Madeline Levine has been a practicing psychologist for 25 years, but it was only recently that she began to observe a new breed of unhappy teenager. When a bright, affluent 15-year-old girl, a seemingly unlikely candidate for emotional problems, came into her office with the word 'empty' carved into her left forearm, Levine was shaken. The girl and her cutting seemed to personify a startling pattern Levine had been observing among her teenage patients, all of them bright, affluent, and clearly loved by their parents. Behind a veneer of strength, many of them suffered extreme emotional problems: depression, anxiety, and substance abuse. What was going on?Meticulous research confirmed Levine's worst suspicions. Privileged adolescents nation-wide are experiencing epidemic rates of emotional problems, more than children from any other socio-economic group, including those in dire poverty. The various strands of this perfect storm - materialism, pressure to achieve, and parental difficulties with attachment and separation - point to a crisis in America's culture of affluence, a culture that is as unmanageable for children as it is for their parents, particularly their mothers.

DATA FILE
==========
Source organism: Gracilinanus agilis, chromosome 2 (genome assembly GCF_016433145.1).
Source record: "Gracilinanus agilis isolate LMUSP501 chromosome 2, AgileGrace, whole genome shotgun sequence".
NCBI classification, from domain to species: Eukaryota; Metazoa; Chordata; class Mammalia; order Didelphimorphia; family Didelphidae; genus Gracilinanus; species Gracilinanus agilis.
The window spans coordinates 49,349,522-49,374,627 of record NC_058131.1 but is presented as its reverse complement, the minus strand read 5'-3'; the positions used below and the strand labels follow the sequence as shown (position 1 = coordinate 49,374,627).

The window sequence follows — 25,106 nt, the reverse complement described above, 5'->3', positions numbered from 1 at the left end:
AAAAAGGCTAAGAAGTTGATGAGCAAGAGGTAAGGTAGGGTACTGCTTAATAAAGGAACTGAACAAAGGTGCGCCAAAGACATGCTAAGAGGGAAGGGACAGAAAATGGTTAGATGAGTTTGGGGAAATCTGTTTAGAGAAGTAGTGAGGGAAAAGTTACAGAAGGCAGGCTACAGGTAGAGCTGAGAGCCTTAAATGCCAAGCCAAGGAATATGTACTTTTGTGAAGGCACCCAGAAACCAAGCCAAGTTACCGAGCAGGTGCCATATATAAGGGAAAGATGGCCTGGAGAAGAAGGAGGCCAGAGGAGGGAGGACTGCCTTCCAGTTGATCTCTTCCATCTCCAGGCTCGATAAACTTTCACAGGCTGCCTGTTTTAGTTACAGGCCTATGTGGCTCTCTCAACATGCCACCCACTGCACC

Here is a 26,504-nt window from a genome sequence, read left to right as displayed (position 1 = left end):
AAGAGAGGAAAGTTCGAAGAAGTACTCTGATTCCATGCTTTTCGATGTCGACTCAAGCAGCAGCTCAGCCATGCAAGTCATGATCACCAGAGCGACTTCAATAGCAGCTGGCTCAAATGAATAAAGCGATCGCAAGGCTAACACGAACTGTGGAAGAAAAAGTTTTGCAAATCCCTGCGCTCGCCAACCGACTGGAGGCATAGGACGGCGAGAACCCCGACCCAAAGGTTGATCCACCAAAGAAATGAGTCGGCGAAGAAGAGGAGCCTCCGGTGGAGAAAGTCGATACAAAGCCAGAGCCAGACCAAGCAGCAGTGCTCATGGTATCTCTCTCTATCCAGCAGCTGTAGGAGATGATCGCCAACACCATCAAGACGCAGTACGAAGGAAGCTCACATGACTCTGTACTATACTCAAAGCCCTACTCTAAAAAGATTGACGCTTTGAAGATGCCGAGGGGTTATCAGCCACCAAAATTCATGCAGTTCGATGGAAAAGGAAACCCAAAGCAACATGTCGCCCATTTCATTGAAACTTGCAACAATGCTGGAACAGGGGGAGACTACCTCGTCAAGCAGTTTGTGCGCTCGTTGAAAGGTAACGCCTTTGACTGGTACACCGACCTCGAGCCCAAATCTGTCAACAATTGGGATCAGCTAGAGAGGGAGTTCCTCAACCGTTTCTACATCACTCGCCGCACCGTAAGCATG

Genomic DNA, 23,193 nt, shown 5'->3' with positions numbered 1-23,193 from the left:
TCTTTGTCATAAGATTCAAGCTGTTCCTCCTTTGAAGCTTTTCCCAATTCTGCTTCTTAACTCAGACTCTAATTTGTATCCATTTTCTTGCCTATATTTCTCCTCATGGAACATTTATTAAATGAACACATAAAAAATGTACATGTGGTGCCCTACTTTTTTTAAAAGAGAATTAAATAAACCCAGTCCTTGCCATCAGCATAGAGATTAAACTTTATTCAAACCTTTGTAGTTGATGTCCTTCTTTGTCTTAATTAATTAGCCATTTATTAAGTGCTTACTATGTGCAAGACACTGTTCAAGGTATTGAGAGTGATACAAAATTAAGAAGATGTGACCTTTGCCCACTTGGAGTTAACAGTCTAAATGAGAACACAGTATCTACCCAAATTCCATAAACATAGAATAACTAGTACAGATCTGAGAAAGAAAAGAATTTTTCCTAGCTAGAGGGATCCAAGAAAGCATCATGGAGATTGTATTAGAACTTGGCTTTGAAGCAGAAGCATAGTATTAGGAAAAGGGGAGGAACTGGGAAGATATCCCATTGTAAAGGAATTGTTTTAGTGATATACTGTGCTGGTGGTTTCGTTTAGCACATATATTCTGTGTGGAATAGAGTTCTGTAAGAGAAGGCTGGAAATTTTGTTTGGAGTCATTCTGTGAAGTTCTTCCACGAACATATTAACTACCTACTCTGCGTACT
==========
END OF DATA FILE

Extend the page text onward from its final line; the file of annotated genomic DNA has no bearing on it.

While many privileged kids have the ability to make a 'good' impression, alarming numbers lack the basic foundation of psychological development - the self. They are bland, disinterested, uncreative, and most of all unhappy. And their parents often fail to see that anything is wrong. A controversial look at privileged families, this book disposes of the 'overparenting' paradigm now in vogue, exploding one child-rearing myth after another.